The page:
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Spam (Public Radio Commentary)

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(For radio stations: Bill's public radio work can be licensed via PRX).

Upon marriage I received my wife's dowry: a can of Spam. The blue, rectangular tin has been with her for fifteen years. A friend gave it to her as a reminder of a Monty Python skit: {Spam1:} "What you got? Spam, eggs, Spam, Spam, bacon and Spam. Have you got anything without Spam? Well, the Spam, eggs, sausage and Spam. That hasn't got much Spam in it. I don't want any Spam." Spam was the brainchild, in 1937, of Jay Hormel. It began ten years earlier with an idea crazy for its time: Canned Ham.

In 1926 all meat products perished quickly, this suggested to Jay Hormel that he could make a fortune if he packaged meat to last forever. For three years Jay Hormel and his workers tried to make these crazy canned hams, but they couldn't seal the tin cans well enough. As his workers struggled Jay Hormel went abroad for the summer. In Germany he learned of Paul Joern, whose meat packing business had gone belly up, but who owed international patents on canning meat. Hormel asked Joern to come to Minnesota; he jumped at the chance to leave his business troubles.

Joern showed Hormel a secret way to solder the can shut to make what became "Hormel flavor-sealed ham." Where does Spam come into all this?

Well, Jay Hormel's crazy canned hams sold well - mostly because of a half million dollar advertising campaign - but within ten years every meat processor made canned hams, and Hormel began loosing market share. He realized that he needed a brand name he could copyright. He also noticed that his company wasted a great deal of meat by tossing out the shoulders of the hogs. So Jay Hormel devised a product using the shoulder - in fact the "mystery" of what is spam isn't very interesting, its meat from the shoulder, with some ham, salt, sugar, nitrates and water. Hormel couldn't call this "ham" because the government restricted "ham" to be a hog's rear-quarters.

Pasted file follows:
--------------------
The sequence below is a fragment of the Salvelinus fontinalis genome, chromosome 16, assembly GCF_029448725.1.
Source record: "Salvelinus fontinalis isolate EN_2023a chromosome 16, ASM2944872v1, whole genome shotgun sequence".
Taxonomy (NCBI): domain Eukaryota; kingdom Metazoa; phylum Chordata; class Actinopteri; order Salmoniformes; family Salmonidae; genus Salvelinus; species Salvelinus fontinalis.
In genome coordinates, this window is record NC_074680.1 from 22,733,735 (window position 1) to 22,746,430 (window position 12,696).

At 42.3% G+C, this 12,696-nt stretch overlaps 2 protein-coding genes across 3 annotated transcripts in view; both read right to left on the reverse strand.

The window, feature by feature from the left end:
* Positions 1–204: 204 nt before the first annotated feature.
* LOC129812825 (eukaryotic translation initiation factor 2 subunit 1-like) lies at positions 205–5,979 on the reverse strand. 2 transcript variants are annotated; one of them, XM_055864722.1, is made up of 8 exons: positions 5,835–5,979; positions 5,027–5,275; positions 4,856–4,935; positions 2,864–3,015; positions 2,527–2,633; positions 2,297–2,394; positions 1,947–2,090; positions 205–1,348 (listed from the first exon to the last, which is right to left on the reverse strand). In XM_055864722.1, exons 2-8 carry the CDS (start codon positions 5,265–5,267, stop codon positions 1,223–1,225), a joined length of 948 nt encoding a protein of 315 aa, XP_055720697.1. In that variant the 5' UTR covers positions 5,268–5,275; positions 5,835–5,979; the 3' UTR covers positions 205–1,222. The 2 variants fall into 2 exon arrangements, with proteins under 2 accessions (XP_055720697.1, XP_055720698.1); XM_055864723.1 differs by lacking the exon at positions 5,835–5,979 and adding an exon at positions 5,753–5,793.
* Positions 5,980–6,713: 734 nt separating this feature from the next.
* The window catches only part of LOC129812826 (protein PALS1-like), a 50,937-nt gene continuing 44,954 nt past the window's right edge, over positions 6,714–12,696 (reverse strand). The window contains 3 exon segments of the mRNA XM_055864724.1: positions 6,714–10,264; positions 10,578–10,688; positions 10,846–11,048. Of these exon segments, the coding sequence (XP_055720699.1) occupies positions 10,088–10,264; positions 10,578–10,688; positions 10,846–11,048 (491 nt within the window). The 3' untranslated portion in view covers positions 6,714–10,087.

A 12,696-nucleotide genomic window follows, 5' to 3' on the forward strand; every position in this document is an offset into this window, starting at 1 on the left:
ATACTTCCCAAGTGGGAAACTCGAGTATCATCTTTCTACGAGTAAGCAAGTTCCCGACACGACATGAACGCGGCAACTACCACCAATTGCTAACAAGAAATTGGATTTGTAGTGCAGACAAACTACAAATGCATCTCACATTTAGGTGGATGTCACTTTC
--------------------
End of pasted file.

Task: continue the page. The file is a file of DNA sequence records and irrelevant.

To name his new product he held a party where he gave guests a drink for each name they offered. He recalls that "along about the fourth or fifth drink they began showing some imagination" and someone tossed out "spam." With that name Jay Hormel began an immense advertising campaign, even imploring his stockholders to have a "high style" ... "breakfast of Spam and eggs, [or] eat a Spamwich at noon ...." Today the word "spam" brings forth laughter, but it was - and is - a real success story: Five billion cans of Spam have been eaten since 1936.

To celebrate, the Hormel Company has built a Spam museum in Minnesota where you can see Spam through the ages, or eat Spam in the cafeteria, or buy a Spam hat, t-shirt, watch, golf ball, glassware, water bottle, mug .... {fade in Spam2: Monty Python's SPAM chorus}

Copyright 2000 William S. Hammack Enterprises